When it comes to costume design in cinema, few projects compel an artist to delve deep into the chemistry of fabric and the nuances of its aging under the sun and harsh weather conditions. For Stephy Zaviour, a significant chapter of her career was defined by the film Aadujeevitham, where her expertise in costume design was tested to its limits. Each project for a costume designer has its set of challenges, yet Aadujeevitham stood as a zenith in Zaviour’s professional journey—a testament to the dedication and innovation that the cinematic world sometimes demands.

Aadujeevitham, a film by Blessy, is nothing short of an epic and has garnered much attention for its meticulous attention to detail, especially in the realm of costume design. Stephy Zaviour, the ingenious mind behind the costumes of Aadujeevitham, recounts the novel approach she had to adopt for this project. For the first time, she found herself delving into the chemical structure and material density of fabrics—a detail overlooked in previous endeavors but critically important here to prevent any interference with sound recording, as per the insistence of sound designer Resul Pookutty.

What differentiates her work in Aadujeevitham from her previous films is the extensive research that went into portraying Najeeb, the protagonist lost in his “goat days” within the cruel expanse of a desert. The intriguing challenge was that there were no existing photographs to reference. Zaviour’s design decisions hinged on the vivid descriptions penned by author Benyamin and the director Blessy’s vision. It was her mission, through her designs, to bridge the gap between this visual interpretation and the audience’s imagination.

Dispensing with guesswork, Stephy relied on old photographs and videos obtained from various photo studios to ensure authenticity in her designs. This era-specific project during the 1980s-90s required precision, and with Blessy being uncompromising on accuracy, there was a reassuring lack of room for error.

The desert attire of Najeeb, portrayed by Prithviraj Sukumaran, was meticulously handsewn, showcasing the harsh passage of time through its stains, tears, and fading. Zaviour’s ingenuity was not just cosmetic; there had to be consistent aging in multiple pieces of garments, including the traditional thawb or thobe, making them appear convincingly weathered and worn.

The handmade footwear also speaks volumes of the attention to detail, with Blessy sending her specific sketches with the exact look and intended wear-and-tear to symbolize the struggle endured by Najeeb traversing the unforgiving desert landscape.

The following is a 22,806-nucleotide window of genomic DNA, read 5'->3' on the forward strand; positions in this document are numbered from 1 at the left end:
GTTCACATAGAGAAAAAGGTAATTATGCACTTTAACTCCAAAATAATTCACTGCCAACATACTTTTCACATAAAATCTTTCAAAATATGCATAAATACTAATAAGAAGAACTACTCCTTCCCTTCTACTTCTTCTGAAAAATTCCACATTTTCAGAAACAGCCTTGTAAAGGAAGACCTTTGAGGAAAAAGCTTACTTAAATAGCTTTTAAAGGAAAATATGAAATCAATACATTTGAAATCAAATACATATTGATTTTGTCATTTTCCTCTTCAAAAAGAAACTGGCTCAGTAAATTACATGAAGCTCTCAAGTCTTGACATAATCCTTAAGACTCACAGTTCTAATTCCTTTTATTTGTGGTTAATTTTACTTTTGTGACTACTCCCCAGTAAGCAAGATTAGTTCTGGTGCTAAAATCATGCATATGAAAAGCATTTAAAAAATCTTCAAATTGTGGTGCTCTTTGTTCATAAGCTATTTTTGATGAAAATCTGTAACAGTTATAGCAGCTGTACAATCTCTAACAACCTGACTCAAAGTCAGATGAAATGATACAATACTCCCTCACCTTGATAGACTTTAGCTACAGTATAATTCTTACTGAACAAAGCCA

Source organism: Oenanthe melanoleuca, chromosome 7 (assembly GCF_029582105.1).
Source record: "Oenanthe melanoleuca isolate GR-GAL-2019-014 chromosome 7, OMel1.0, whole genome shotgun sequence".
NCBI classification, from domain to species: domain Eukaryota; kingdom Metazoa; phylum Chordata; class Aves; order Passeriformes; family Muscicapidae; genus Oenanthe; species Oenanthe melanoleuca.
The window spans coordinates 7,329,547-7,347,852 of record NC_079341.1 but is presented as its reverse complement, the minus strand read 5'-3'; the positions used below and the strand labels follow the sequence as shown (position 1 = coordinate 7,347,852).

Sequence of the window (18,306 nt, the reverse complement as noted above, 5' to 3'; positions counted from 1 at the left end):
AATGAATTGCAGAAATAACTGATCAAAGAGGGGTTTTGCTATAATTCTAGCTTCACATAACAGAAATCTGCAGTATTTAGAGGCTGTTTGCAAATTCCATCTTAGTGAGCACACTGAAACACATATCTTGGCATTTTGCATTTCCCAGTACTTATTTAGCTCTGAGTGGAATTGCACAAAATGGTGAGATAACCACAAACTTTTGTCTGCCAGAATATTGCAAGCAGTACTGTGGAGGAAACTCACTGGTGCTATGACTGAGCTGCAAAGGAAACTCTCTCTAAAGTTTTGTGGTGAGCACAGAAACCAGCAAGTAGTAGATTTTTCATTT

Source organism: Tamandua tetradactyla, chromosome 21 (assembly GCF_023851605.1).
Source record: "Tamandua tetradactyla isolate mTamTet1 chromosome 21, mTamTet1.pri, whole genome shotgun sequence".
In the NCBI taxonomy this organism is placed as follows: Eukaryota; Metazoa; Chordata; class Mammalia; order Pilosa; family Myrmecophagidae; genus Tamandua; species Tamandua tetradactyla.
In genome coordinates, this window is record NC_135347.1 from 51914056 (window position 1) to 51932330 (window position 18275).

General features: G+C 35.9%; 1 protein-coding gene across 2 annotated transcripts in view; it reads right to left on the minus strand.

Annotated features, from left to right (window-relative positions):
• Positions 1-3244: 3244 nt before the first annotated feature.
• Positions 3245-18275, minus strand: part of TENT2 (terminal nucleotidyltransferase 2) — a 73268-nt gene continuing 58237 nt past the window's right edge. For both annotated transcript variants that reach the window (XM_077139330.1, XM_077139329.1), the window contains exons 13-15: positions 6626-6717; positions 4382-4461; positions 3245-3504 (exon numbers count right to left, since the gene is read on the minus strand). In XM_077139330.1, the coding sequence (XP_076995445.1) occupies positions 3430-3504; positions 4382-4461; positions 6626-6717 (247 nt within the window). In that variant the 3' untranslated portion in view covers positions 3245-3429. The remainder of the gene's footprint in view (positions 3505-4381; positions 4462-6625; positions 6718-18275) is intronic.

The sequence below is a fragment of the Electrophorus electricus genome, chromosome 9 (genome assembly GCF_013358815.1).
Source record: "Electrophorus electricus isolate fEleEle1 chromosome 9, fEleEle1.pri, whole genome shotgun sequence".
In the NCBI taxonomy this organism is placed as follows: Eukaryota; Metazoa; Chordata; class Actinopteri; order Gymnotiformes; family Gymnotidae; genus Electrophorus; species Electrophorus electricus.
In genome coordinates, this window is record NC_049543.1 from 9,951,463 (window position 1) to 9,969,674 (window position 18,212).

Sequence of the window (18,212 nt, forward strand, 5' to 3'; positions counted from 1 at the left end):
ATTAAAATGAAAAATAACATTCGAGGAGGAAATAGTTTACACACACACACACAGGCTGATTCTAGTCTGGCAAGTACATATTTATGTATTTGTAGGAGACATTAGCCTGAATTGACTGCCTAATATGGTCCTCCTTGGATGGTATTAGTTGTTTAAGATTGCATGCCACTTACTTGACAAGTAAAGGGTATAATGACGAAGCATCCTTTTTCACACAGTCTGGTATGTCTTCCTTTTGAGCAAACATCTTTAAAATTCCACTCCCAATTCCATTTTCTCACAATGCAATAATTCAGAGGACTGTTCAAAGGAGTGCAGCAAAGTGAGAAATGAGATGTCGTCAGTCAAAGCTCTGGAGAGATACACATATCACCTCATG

Beyond the sun’s effect, water was another elemental challenge, particularly for a scene featuring actors Prithviraj and Amala Paul underwater. The fabric not only needed to flow gracefully but also retain color consistency in both wet and dry states—a feat achieved through innovative experimentation by submerging fabric swatches in a transparent bucket of water.

Zaviour praises Prithviraj’s professionalism, as he donned the same rugged and stained costumes over a span of seven years of shooting, enduring the scorching heat without complaint—a testament to his dedication as an actor. The onset of the COVID-19 pandemic brought its own set of trials, but Zaviour credits her steadfast assistants—Sanooj, Rafi, and Zulfi—for their support since pre-production began in 2017.

Despite being relatively inexperienced at the time, Zaviour reflects on the trust and support she received from Blessy, which bolstered her confidence. While curious about why she was chosen for this mammoth task, she finds comfort in the possibility that some questions are better left unanswered.

Aadujeevitham, a cinematic journey spanning years and traversing thousands of miles from India to Jordan and Algeria, demanded more than just design—it required a careful continuity and attention to every minute detail of costume. Stephy Zaviour, who has recently ventured into direction with Madhura Manohara Moham and has notable credits of costume designs in films like Ishq, Joseph, Guppy, and Jana Gana Mana, regards Aadujeevitham as a singular experience in her career that won’t likely be replicated.

As Aadujeevitham’s saga unfolds, its audience will witness not just a gripping narrative but also the embodiment of a costume designer’s laborious and artful dedication woven into every frame. Zaviour’s costume box has indeed traveled great distances, but the journey it represents in Indian cinema is far greater.

By IPL Agent

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